It is, of course, positive that the economies in a number of Sub-Saharan countries probably have entered a more positive – or less negative – stage of their economic development. In certain cases political progress can be noted as well. But these specific cases do not allow putting all Sub-Saharan African countries in the same promising basket. Africa has to be analyzed country by country and case by case – and not so much by using general conclusions that unify developments to the “African economy”. Similar – misguiding – aggregated views were already created after the fall of the Berlin Wall and the Iron Curtain by summarizing all the reforming countries to “Eastern Europe” – and not to forget the BRICS countries which nowadays definitely do not manifest themselves as a homogenous group of countries.
In many ways, impressing developments in China are often taken as an argument against the quite common view that institutions mean a lot to economic growth – as, for example, institutional economists like Douglass North, Dani Rodrik and Daron Acemoglu so strongly are pleading for in their research. In other words: Opponents to the strong supporters of institutional economics normally use China’s on average poor institutional standards and its simultaneously good economic growth as the most prominent example for their skeptical position (result from our very recent China Survey Panel for Chinese institutions on a scale from 1-10: 4.1 , 10=very good).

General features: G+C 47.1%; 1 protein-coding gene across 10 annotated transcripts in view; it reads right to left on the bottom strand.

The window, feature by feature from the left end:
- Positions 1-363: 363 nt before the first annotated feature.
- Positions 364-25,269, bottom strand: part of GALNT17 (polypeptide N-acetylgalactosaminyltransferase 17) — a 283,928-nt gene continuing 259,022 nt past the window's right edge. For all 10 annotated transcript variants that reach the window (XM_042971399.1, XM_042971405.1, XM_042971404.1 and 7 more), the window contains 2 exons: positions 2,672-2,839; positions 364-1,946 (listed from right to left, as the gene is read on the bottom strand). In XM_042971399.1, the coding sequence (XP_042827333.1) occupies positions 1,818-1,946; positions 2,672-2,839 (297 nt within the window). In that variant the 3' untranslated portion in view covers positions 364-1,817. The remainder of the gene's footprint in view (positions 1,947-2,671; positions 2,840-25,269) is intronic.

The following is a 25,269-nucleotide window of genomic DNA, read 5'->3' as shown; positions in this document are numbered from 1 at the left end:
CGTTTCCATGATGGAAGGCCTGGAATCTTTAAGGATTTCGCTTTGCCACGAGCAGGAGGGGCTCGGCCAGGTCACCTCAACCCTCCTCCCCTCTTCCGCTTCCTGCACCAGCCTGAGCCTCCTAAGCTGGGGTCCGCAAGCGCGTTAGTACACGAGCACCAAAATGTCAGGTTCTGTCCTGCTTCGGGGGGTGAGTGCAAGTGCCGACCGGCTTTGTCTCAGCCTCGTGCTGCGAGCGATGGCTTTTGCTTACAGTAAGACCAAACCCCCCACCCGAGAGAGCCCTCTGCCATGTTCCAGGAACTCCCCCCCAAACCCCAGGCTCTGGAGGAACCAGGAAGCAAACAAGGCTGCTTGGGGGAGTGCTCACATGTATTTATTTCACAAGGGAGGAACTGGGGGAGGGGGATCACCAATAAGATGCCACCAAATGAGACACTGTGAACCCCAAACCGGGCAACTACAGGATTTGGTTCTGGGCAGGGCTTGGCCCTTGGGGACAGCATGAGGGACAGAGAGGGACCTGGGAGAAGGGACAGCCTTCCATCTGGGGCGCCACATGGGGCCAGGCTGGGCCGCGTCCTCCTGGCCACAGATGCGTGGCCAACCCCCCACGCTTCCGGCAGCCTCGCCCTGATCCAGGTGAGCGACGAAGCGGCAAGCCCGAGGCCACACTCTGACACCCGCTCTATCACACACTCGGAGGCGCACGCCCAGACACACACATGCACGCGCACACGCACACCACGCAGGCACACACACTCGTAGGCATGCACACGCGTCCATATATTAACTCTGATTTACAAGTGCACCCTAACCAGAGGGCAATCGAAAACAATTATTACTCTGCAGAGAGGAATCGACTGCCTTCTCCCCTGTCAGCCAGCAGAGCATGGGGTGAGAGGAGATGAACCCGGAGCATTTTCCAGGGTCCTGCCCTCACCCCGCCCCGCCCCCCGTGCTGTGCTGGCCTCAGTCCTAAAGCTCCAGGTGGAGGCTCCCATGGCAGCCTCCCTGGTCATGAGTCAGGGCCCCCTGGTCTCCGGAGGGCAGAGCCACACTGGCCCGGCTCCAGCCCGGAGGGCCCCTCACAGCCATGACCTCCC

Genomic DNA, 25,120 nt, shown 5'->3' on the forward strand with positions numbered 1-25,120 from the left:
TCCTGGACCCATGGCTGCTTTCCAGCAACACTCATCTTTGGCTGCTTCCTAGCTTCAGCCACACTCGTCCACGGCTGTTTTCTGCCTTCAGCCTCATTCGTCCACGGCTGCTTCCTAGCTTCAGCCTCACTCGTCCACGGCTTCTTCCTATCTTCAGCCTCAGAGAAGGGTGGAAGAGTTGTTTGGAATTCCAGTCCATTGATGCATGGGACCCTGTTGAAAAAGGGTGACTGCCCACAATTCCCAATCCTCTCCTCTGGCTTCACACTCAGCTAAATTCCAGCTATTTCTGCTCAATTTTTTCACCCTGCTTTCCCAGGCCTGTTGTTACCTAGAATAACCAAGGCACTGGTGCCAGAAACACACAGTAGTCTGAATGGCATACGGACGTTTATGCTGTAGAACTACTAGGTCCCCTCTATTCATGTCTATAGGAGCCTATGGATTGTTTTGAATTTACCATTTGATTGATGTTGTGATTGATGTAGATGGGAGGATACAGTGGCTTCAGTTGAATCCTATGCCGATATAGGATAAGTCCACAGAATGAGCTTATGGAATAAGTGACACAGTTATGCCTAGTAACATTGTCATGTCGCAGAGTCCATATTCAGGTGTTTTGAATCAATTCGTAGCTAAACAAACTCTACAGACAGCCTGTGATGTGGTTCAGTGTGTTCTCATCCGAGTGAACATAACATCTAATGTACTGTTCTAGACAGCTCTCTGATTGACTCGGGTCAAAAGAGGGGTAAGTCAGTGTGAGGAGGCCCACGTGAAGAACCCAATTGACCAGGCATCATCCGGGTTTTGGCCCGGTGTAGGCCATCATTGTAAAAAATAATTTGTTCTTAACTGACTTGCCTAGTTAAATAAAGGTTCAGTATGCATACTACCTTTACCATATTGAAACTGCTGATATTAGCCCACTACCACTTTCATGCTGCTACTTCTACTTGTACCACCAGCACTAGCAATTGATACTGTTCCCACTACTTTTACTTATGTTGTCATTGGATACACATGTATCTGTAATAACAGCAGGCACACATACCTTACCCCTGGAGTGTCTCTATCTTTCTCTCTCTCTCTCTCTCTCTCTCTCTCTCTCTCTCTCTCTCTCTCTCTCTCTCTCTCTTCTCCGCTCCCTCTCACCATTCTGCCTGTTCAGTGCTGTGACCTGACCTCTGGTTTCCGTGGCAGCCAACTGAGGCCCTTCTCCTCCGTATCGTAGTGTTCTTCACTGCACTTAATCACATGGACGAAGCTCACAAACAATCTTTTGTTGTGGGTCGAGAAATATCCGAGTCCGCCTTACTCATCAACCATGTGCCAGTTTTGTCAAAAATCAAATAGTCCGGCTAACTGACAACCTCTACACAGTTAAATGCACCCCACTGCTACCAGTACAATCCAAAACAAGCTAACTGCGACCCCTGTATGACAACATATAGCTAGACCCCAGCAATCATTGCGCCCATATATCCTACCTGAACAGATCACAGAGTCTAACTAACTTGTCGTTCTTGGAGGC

On the other hand, we have noticed more recently that also China must do much more for a sustainable future good GDP growth than in the past (which is reflected in the official documents from the Third Plenum last November). There is no doubt that also China has to improve its institutional standards substantially in the next five to ten years for not be being caught in the so-called middle-income trap.
Thus, the main conclusion of this article is that Africa south of the Sahara should not be analyzed in the aggregated way as it’s mostly done these days. Analysis and investments there should be made country by country – even if the currently more positive mood for the continent may help. Hopefully, China can manage its growth problems smoothly – also because of most African countries´ dependence on commodity prices (where Chinese demand usually is the main price driver). But more value-added production should be created in Africa, too. Hopefully, trends in the world economy are moving to a new kind of equilibrium that favors the whole global economy, Africa included.
Right now, there is at least a starting point for more hope, supported by a better psychological mood on Africa outside the one-billion people continent. GDP growth around 5-5 ½ percent means that at least the younger lions have entered the global economic growth scene – like the young Asian tigers did young some 25-35 years ago. However, we have to understand that lions and tigers are very different – like the fundamentals for the Asian and African economies. But this should not refrain from hoping for Africa’s best while the young lions are growing up! They will have a long way to go …
Visiting Professor of International Economics, Linnaeus University